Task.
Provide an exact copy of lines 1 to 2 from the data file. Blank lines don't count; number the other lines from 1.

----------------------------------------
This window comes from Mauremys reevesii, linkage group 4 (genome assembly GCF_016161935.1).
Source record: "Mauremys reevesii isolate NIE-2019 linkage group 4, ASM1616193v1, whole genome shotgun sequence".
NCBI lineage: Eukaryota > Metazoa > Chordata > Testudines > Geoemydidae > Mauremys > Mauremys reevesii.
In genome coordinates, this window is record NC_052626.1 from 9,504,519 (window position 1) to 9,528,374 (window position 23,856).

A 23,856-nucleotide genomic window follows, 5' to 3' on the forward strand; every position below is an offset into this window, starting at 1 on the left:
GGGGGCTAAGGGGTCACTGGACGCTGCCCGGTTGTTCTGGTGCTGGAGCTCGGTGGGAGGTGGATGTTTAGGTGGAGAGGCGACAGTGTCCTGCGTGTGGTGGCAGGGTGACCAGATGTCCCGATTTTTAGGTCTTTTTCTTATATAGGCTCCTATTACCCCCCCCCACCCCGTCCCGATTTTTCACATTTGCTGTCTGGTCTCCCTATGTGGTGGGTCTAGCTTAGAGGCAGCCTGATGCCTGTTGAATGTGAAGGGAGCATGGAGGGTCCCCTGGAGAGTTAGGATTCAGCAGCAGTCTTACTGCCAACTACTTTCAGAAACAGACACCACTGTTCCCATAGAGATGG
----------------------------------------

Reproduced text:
This window comes from Mauremys reevesii, linkage group 4 (genome assembly GCF_016161935.1).
Source record: "Mauremys reevesii isolate NIE-2019 linkage group 4, ASM1616193v1, whole genome shotgun sequence".